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21st October Current Affairs

Mount Harriet renamed after Manipur

(GS-I: Modern Indian history from about the middle of the eighteenth century until the present- significant events, personalities, issues)

In News:

The Centre has rechristened Mount Harriet, a historical tourist spot in the Andaman and Nicobar islands, as ‘Mount Manipur’.

What is Manipur’s connection to Mount Harriet?

After the Anglo-Manipur War of 1891, several Manipuris who had fought the British in the war, including Maharaja Kulachandra Dhwaja Singh, were exiled to the British penal colony in the Andaman Islands.

Since the cellular jail (Kalapani) was yet to be built, Kulachandra and the prisoners were kept on Mount Harriet, a hillock in what is now the Ferragunj tehsil of South Andaman district.

Anglo-Manipur War of 1891- Causes:

Considered an epoch in the history of Manipur, the Anglo-Manipur War was fought between the kingdom of Manipur and the British over a month in 1891.

The battle was triggered by a coup in the palace of Manipur, which had been marked by internal factionalism in the years leading up 1891.

The British government took advantage of the “internal dissension” among the princes of the royal family.

Significance of the war:

Many say the war was described as a “blow to British prestige”. Despite their victory, it had led to the death of five important officers.

In India, it was viewed as being part of the general uprising against British rule in the country, soon after the Revolt of 1857.

The war led to Manipur officially becoming a princely state under the indirect rule of the British crown.

About Mount Harriet:

Mount Harriet is the third highest peak in the Andaman and Nicobar Islands, and served as the summer headquarters of the Chief Commissioner during British Raj.

It is believed to be named after British artist and photographer, Harriet Christina Tytler, who was the wife of Robert Christopher Tytler, a soldier who served in the British Indian Army.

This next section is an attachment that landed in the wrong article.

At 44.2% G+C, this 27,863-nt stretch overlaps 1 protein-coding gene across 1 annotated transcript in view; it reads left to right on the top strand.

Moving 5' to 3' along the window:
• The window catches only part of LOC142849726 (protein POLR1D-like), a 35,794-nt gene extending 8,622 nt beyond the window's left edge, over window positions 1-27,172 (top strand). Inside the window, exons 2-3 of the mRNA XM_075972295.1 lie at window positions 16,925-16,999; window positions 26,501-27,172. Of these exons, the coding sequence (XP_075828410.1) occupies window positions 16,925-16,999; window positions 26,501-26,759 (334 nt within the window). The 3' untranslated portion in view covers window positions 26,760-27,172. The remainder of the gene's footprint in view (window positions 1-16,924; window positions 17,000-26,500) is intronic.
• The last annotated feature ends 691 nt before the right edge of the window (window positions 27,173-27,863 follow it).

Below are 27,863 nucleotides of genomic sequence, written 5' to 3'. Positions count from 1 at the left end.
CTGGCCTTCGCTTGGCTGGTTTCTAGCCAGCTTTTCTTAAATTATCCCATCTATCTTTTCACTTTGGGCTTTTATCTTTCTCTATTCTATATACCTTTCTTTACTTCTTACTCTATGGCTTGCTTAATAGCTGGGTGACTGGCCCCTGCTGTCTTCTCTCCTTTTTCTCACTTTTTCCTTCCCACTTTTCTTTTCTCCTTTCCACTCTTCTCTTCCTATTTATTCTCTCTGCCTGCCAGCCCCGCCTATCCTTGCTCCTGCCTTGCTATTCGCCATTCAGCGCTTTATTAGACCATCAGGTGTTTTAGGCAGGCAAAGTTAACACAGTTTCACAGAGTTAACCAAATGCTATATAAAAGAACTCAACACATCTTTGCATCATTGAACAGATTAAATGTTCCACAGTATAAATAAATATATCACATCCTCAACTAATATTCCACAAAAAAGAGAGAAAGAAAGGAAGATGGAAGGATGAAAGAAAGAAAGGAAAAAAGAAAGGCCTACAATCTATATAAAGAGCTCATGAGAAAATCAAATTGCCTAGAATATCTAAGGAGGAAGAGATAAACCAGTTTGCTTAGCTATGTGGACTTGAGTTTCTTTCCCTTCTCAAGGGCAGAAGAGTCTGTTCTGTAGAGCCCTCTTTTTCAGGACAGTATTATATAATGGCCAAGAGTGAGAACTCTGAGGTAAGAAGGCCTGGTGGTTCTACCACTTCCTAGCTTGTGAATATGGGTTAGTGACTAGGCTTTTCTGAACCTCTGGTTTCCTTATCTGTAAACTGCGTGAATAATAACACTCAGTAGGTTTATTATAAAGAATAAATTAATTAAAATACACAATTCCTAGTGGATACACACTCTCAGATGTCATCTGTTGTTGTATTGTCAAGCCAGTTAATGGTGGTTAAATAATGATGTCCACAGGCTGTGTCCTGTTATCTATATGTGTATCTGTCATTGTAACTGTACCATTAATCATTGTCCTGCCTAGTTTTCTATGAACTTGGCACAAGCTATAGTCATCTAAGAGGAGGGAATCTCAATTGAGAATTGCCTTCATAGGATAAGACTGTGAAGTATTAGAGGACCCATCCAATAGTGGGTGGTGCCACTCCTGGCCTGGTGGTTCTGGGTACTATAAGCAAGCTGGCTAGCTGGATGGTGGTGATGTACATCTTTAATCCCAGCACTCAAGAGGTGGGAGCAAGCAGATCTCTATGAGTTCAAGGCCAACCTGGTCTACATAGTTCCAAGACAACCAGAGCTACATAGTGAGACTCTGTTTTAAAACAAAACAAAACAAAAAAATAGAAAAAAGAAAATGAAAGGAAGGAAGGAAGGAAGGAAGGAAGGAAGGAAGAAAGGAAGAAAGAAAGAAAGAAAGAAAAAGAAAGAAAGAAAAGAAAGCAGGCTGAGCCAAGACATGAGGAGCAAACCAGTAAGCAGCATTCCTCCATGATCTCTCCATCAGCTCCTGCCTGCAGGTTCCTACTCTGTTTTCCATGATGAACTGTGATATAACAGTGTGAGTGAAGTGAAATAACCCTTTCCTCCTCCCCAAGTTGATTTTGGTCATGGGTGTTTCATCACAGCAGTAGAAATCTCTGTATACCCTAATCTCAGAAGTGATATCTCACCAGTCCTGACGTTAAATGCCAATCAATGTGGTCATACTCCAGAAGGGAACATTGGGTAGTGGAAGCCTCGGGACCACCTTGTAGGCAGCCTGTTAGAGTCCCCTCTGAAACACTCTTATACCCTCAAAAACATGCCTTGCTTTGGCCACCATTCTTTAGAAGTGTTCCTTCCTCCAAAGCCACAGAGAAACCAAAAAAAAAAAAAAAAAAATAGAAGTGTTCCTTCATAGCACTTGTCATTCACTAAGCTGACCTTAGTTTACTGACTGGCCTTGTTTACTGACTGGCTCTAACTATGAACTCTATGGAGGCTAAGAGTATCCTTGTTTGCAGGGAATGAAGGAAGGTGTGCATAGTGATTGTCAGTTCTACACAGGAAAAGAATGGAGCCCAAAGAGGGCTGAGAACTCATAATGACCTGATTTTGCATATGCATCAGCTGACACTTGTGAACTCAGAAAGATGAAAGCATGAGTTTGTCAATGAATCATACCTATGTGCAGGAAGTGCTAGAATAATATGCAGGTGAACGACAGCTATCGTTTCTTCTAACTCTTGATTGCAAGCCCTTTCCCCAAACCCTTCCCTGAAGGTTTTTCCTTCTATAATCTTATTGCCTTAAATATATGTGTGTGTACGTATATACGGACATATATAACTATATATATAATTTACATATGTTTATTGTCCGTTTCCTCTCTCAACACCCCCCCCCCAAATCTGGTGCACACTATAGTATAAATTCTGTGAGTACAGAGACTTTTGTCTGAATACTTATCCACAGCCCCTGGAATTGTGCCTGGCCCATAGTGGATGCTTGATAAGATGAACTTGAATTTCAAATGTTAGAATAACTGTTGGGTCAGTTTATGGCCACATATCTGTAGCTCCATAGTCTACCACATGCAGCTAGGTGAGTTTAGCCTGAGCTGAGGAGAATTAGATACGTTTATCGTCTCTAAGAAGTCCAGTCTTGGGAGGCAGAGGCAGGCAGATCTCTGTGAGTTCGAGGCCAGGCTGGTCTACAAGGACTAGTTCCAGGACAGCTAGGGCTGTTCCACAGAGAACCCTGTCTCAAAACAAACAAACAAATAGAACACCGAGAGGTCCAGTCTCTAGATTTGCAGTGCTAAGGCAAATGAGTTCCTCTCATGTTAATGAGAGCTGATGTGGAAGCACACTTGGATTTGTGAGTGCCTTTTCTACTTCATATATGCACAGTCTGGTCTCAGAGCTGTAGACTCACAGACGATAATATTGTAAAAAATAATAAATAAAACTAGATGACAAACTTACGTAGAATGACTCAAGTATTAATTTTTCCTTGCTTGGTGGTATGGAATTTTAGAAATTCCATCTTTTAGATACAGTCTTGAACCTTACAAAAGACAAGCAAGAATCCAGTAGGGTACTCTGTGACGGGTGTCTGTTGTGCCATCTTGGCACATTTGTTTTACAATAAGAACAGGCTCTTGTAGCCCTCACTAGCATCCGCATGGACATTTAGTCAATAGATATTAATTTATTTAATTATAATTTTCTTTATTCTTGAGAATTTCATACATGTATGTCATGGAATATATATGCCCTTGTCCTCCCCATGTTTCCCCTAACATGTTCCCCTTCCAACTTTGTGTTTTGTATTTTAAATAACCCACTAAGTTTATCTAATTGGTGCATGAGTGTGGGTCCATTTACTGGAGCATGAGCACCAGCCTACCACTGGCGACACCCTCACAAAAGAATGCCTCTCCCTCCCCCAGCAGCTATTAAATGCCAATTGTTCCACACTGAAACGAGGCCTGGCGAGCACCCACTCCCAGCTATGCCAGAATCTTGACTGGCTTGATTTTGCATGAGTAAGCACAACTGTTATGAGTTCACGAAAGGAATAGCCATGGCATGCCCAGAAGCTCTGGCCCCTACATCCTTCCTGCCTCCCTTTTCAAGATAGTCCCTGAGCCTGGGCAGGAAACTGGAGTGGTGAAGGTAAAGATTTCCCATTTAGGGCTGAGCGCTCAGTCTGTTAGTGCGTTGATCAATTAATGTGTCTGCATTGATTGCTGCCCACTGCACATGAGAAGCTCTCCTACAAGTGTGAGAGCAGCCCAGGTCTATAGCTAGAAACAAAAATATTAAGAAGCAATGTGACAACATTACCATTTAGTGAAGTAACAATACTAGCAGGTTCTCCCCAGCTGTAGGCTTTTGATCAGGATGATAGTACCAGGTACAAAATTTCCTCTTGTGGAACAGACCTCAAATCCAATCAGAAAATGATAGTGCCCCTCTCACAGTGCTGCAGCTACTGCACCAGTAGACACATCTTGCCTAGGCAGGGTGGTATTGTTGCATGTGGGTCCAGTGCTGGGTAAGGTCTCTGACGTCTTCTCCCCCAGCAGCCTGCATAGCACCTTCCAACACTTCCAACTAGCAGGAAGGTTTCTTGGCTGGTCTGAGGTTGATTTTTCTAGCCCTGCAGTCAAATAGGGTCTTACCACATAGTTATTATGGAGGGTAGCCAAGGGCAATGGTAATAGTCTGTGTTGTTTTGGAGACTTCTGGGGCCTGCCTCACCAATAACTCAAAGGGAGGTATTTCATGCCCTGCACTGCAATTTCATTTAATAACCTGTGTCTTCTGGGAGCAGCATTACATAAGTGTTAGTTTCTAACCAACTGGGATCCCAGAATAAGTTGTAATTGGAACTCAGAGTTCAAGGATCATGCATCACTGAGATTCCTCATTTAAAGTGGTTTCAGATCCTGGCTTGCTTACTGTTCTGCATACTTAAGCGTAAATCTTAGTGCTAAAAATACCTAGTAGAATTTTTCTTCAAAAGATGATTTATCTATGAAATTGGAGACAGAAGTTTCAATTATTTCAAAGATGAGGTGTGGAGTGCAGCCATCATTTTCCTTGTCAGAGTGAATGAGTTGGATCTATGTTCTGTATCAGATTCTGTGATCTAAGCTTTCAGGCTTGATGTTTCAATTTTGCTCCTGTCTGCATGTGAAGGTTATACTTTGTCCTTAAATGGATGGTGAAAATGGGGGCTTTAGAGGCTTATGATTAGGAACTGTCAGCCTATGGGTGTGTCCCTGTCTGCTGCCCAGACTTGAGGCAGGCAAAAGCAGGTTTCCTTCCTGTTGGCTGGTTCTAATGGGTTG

Bhumiputra Bill in Goa

(GS-II: Government policies and interventions for development in various sectors and issues arising out of their design and implementation)

In News:

Goa CM has clarified that the Bhumiputra Bill won’t be sent to Governor.

What’s the issue?

The Goa Bhumiputra Adhikarini Bill, 2021 that was passed in the Goa Assembly on July 30 had since been at the centre of a political storm.

The Bill was aimed at giving the status of ‘Bhumiputra’ to a person residing in Goa for at least 30 years and to enable him or her to stake claim to ownership of their house of up to 250 sq m built before April 1, 2019.

However, activists said that it had hurt the sentiments of the state’s tribal population.

Highlights of the Bill:

It recognises anyone living in the state for 30 years or more as a ‘Bhumiputra (son of the soil)’ and gives such a person the right to own his or her ‘small dwelling unit’ if ownership was undetermined so far.

Once recognised as a Bhumiputra, an individual can stake claim to ownership of their house of not more than 250 sq m, built before April 1, 2019.

Implementation:

The Bill provides for the constitution of the Bhumiputra Adhikarini — a committee consisting of the Deputy Collector as its Chairperson, and officials from the departments of Town and Country Planning, Forest and Environment , and Mamlatdars of respective talukas as its members.

The Bhumiputra may apply to the committee if his house has been built before the cut-off date.

The committee will invite objections within 30 days, including from the land owner which could also be a local body, and then take a decision of granting ownership to the Bhumiputra.

An appeal against the Bhumiputra Adhikarini’s decision can be filed before the Administrative Tribunal within 30 days.

Can the courts intervene?

No court shall have jurisdiction “to entertain, decide or deal with any question which is to be decided by the Bhumiputra Adhikarini and Administrative Tribunal under this Act”.

Need for these measures:

In the last so many years there have been cases of homes built by a person or his parents but the land is not in his name. There is always a sword dangling over their head that someone will file a case against them (over ownership).

Therefore, the objective of the Bill is to give ownership right to the self-occupied dweller of a small housing unit to enable him to live with dignity and self-respect and exercise his right to life.

Concerns:

The biggest concern is that the bill may give rise to regularisation of illegal structures. This might also open the floodgates for the migrant population that has been staying in densely populated areas in Goa and has no legality.

Kushinagar, a Buddhist pilgrimage town

(GS-I: Indian culture will cover the salient aspects of Art Forms, Literature and Architecture from ancient to modern times)

In News:

Prime Minister Narendra Modi recently inaugurated the Kushinagar international airport.

Details:

The airport in eastern UP, the third international airport in the election-bound state, will mainly service the Buddhist tourism circuit.

The Sri Lankan Airlines flight carrying monks and dignitaries was the first to land at the airport.